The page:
The COVID-19 pandemic and related economic turbulence forced the state legislature and Governor Newsom to make tough decisions this year about which issues to prioritize and which to sideline. By the end of September, most plans developed earlier in the year had been put on hold—including significant new funding proposals such as bond proposals to boost climate resilience. Despite the challenging circumstances, several high-priority bills covering safe drinking water and wildfire risk reduction were enacted.
The legislature took steps to counter the fiscal uncertainty threatening the state’s new Safe and Affordable Funding for Equity and Resilience (SAFER) program. SB 200, passed in 2019, allocates $130 million per year to SAFER to help small systems address violations of drinking water standards. But the primary funding source for these new dollars—the Greenhouse Gas Reduction Fund (GGRF)—was at risk due to weak revenues from emissions-permit auctions earlier this year. The legislature passed a temporary measure, authorizing a loan from the Underground Storage Tank Clean-Up Fund to make up the gap.
SB 974 also became law this year. It may reduce the cost of small water system projects in disadvantaged communities by providing some exemptions to California Environmental Quality Act (CEQA). CEQA requires state and local agencies to analyze environmental impact of proposed projects, which can increase overall costs. The new bill gives exemptions to projects that improve water reliability, supply, and quality in such communities, on the condition that environmental impacts are mitigated and labor requirements are met.
The statewide wildfire siege motivated legislators to strengthen wildfire risk reduction and emergency preparedness laws. AB 3074 expands existing requirements that property managers reduce vegetation within 100 feet of structures to limit the risk of wildfire damage. The new rules require more intense management within this perimeter, including the elimination of vegetation immediately next to structures that could be ignited by flying embers. Enforcement will be contingent on the development of new regulations and sufficient funding to update inspection procedures.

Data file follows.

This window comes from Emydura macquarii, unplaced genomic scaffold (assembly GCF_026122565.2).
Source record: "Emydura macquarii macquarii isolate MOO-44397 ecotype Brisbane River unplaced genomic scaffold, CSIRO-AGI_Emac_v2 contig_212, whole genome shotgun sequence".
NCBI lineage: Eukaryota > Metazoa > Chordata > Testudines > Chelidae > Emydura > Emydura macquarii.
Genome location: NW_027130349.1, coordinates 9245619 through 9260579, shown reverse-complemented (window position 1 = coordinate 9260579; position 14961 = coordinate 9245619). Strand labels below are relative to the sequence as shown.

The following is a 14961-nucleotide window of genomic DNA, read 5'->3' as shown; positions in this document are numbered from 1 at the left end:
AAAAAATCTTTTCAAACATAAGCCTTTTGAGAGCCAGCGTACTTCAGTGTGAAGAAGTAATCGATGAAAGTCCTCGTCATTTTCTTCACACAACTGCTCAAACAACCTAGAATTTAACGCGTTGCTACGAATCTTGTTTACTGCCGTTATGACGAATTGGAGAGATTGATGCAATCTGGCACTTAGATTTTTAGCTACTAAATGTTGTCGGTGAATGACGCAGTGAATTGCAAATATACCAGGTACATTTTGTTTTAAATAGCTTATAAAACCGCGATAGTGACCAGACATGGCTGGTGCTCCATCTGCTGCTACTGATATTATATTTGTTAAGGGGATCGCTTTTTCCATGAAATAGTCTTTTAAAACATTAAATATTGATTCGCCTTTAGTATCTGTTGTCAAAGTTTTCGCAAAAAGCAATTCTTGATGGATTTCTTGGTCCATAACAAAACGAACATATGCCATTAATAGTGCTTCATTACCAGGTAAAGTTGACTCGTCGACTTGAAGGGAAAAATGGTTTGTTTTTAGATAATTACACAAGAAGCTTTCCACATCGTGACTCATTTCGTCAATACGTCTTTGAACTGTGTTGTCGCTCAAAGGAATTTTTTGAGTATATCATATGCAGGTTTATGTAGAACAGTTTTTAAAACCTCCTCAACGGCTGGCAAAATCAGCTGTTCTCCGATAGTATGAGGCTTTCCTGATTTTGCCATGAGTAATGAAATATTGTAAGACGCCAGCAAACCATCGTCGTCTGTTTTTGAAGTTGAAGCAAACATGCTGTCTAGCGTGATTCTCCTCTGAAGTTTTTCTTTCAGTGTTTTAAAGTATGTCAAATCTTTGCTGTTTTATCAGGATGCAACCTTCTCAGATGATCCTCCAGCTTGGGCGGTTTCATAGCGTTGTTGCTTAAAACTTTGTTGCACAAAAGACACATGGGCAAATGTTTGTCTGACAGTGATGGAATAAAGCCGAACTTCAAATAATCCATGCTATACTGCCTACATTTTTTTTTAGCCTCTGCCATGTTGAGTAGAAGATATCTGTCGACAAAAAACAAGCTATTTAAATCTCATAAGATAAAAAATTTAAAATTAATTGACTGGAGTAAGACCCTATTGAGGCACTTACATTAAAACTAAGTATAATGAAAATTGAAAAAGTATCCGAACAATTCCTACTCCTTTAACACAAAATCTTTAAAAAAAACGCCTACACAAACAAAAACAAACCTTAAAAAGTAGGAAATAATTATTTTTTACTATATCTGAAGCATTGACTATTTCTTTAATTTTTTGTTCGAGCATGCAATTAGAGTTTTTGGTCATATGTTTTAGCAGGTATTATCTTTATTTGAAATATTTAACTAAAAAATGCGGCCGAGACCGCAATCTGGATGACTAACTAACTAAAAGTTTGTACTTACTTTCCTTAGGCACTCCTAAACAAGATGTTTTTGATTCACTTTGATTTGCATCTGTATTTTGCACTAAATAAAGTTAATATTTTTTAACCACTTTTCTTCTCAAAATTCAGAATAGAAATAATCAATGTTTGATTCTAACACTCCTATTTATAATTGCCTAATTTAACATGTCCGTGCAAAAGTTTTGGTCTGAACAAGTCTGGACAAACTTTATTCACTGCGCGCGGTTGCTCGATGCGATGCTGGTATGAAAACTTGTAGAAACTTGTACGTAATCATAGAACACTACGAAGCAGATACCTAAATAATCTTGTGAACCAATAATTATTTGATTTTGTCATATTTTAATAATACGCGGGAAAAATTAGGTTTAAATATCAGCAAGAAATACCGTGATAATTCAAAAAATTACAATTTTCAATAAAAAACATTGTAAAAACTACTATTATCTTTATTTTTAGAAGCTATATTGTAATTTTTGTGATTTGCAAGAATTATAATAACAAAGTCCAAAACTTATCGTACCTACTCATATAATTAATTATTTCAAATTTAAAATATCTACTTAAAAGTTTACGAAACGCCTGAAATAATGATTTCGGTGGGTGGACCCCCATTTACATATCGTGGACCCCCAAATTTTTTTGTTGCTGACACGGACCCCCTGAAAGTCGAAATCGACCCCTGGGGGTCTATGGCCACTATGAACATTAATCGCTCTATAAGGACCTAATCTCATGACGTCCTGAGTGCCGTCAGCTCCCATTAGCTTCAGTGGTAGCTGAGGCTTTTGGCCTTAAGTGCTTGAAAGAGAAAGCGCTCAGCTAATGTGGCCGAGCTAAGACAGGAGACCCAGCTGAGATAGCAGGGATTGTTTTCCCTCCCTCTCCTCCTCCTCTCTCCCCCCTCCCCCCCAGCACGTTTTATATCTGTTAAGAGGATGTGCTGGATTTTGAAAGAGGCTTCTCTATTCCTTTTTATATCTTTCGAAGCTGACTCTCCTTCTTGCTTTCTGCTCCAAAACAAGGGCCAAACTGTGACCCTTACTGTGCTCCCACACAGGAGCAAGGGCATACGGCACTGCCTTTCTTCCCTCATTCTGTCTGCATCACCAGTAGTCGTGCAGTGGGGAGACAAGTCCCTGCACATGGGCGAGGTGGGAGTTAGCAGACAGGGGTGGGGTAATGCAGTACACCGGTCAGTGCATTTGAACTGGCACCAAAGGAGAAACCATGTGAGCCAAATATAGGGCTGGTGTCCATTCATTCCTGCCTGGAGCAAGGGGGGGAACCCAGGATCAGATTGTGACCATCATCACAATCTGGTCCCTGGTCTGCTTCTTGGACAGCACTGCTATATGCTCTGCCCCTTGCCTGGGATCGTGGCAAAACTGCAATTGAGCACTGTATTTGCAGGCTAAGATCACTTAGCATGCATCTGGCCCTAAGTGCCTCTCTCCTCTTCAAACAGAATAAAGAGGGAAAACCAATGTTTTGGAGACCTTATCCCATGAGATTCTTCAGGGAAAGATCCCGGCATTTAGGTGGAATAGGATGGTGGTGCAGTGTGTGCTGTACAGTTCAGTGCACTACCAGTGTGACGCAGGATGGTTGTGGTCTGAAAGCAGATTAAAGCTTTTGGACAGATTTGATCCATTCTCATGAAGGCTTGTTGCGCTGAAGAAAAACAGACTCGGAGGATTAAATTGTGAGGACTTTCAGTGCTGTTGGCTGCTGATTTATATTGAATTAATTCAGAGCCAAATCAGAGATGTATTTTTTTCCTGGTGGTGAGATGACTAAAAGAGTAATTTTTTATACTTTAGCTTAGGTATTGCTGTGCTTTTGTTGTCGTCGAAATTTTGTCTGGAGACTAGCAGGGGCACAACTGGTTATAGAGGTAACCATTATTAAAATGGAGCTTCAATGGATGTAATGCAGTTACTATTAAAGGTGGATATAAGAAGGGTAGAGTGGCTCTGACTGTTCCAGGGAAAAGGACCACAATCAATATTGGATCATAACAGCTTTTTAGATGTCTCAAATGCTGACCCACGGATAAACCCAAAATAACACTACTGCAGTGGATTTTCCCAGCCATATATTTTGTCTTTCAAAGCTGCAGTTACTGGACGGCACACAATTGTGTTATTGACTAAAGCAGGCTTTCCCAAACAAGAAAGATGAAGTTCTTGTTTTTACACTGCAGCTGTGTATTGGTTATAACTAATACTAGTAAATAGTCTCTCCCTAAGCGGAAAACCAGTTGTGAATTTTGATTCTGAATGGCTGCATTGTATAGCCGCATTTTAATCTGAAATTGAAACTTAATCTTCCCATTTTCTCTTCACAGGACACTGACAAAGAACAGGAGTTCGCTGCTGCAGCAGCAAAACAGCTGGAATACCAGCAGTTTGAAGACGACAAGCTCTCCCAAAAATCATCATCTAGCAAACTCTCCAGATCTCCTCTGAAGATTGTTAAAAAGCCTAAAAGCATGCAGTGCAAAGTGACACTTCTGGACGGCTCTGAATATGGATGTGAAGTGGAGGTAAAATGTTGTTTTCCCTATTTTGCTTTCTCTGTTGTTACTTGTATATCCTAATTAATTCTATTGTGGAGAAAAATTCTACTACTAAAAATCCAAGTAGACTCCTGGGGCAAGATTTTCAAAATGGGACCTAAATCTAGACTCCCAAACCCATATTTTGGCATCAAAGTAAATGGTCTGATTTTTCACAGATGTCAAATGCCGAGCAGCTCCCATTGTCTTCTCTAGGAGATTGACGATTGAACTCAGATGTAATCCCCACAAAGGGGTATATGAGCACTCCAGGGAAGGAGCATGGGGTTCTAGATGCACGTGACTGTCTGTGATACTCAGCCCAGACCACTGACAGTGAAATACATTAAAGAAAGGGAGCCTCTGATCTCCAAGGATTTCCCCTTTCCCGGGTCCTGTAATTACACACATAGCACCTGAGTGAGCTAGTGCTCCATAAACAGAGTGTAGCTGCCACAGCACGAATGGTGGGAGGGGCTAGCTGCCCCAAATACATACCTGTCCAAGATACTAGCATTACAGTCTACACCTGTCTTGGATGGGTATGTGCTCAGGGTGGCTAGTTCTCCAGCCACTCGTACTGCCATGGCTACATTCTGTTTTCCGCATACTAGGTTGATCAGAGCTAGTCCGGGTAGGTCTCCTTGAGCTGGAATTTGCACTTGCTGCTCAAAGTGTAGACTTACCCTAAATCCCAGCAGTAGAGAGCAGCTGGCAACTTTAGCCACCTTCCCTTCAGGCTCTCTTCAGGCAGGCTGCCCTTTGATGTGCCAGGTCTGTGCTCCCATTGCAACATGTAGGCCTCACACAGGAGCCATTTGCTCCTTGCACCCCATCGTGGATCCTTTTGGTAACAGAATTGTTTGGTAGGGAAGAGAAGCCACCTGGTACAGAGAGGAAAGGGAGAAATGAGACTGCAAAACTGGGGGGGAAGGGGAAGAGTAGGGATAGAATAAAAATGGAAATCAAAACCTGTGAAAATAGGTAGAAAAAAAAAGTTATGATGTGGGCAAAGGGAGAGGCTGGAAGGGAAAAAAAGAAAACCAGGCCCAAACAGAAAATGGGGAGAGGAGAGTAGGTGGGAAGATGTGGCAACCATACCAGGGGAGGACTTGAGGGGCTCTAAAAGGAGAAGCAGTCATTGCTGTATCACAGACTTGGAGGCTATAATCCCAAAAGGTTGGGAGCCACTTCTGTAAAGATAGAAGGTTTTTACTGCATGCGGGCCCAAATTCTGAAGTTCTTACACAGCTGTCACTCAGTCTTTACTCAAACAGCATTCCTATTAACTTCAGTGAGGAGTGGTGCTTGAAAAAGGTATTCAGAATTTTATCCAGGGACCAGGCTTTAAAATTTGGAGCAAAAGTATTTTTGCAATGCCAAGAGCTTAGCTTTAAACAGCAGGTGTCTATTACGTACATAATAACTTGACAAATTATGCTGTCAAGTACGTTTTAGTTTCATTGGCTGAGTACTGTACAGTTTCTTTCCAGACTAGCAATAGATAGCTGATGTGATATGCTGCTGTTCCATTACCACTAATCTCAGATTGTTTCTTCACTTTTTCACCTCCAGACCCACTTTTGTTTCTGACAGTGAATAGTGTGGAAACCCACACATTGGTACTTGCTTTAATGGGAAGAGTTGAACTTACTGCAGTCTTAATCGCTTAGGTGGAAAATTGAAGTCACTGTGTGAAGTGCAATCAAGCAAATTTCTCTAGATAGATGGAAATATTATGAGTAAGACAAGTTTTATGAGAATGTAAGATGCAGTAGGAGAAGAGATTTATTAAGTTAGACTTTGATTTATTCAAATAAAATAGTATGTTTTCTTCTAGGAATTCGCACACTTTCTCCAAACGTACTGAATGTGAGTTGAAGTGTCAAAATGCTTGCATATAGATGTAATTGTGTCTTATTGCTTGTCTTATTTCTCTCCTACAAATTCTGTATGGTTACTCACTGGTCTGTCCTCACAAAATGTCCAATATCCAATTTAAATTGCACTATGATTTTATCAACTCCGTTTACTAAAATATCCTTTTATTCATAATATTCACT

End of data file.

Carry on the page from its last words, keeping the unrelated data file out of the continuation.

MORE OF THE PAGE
A handful of other bills boosted wildfire emergency preparedness and planning efforts. The Governor’s Office of Emergency Services—the state’s emergency management agency—will establish best practices to guide local emergency planning. A new law also sets a minimum number of local plans the agency will review each year and requires the agency to prioritize plans from high fire-risk areas. The agency will also be required to more-closely consider the needs of populations with physical or mental disabilities, seniors, children, individuals with limited English proficiency, and others who face additional challenges during wildfire emergencies.
Looking ahead, the following issues are unfinished business that remain top priorities:
- Funding: Recent instability of the Greenhouse Gas Reduction Fund has jeopardized funding for forest health, fire prevention, and safe drinking water programs. Funding solutions and possible reforms to the GGRF’s structure are needed to sustain these programs. It is also critically important to secure funding for making homes and communities more resilient to wildfire.
- Insurance: Devastating wildfires this year have increased pressure on lawmakers to develop a viable solution for homeowners facing non-renewal of insurance policies and high premiums for plans that are available. Several bills addressing this issue did not make it to the governor’s desk. As a stopgap, the state Department of Insurance extended temporary restrictions on dropping policyholders. A long-term solution will require strong collaboration between the legislature, insurers, and consumer protection groups.
- Water affordability: This growing challenge is being exacerbated by the current recession. Although a statewide moratorium on water shut-offs brought much-needed relief to struggling households, dwindling revenues pose a challenge to water utilities’ financial health. Small water systems are particularly vulnerable due to their limited customer base. Solutions could include rate assistance, and using federal emergency relief funds to address at-risk utilities’ financial challenges.